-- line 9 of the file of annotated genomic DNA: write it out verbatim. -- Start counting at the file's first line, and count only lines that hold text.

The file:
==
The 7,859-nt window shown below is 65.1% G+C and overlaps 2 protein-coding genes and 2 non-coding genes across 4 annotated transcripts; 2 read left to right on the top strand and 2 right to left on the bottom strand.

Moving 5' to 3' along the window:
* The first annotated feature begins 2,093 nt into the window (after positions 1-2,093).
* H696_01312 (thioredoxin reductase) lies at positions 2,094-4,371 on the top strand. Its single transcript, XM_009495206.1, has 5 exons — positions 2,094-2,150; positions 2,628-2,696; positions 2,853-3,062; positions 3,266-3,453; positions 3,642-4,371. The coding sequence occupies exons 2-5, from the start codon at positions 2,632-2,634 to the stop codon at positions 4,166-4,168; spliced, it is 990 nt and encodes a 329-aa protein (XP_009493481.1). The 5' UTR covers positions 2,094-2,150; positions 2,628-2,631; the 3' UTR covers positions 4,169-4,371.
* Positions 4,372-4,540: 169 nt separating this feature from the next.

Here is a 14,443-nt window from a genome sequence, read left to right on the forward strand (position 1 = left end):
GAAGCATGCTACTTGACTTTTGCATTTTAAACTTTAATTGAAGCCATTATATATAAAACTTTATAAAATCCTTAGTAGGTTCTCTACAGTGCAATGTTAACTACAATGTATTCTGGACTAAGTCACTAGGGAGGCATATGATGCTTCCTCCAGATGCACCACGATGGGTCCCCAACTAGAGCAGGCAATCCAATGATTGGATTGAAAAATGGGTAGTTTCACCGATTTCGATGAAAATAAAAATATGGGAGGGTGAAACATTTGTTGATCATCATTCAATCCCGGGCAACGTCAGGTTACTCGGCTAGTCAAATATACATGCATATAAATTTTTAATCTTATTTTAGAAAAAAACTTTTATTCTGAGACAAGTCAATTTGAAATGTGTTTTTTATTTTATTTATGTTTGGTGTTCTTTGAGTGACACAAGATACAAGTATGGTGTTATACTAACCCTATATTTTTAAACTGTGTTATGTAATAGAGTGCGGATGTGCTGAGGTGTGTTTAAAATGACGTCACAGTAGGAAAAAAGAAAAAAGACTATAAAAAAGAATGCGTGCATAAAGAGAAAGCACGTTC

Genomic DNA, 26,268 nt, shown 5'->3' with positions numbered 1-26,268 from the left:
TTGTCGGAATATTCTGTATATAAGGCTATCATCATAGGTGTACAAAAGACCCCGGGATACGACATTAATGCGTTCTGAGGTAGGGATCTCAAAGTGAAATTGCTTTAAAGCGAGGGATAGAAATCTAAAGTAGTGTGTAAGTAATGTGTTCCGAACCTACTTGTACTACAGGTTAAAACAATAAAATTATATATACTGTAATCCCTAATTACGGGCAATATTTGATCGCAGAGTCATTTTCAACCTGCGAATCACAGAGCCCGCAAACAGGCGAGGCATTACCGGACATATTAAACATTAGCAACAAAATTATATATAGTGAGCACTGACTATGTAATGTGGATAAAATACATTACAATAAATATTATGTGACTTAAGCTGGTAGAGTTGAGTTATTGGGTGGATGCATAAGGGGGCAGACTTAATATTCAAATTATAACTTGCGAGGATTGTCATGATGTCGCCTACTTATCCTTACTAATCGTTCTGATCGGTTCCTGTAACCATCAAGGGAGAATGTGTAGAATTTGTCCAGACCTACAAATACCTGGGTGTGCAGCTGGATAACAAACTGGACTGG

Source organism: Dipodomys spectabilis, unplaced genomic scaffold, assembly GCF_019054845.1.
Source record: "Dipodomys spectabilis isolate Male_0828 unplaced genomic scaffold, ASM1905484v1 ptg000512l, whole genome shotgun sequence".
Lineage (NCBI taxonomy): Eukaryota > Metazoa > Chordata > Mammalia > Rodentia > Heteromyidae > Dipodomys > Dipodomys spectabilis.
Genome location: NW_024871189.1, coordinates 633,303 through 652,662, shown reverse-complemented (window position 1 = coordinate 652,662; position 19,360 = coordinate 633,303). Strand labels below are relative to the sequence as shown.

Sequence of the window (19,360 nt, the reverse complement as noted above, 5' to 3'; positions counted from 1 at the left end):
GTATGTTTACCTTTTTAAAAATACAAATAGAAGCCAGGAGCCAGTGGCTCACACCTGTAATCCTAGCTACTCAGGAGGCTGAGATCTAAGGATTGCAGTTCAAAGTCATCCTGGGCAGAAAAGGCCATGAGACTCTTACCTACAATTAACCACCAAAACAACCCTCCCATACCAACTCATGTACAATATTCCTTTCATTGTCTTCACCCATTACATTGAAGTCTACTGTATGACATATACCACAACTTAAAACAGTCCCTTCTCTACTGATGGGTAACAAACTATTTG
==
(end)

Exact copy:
TTGTCGGAATATTCTGTATATAAGGCTATCATCATAGGTGTACAAAAGACCCCGGGATACGACATTAATGCGTTCTGAGGTAGGGATCTCAAAGTGAAATTGCTTTAAAGCGAGGGATAGAAATCTAAAGTAGTGTGTAAGTAATGTGTTCCGAACCTACTTGTACTACAGGTTAAAACAATAAAATTATATATACTGTAATCCCTAATTACGGGCAATATTTGATCGCAGAGTCATTTTCAACCTGCGAATCACAGAGCCCGCAAACAGGCGAGGCATTACCGGACATATTAAACATTAGCAACAAAATTATATATAGTGAGCACTGACTATGTAATGTGGATAAAATACATTACAATAAATATTATGTGACTTAAGCTGGTAGAGTTGAGTTATTGGGTGGATGCATAAGGGGGCAGACTTAATATTCAAATTATAACTTGCGAGGATTGTCATGATGTCGCCTACTTATCCTTACTAATCGTTCTGATCGGTTCCTGTAACCATCAAGGGAGAATGTGTAGAATTTGTCCAGACCTACAAATACCTGGGTGTGCAGCTGGATAACAAACTGGACTGG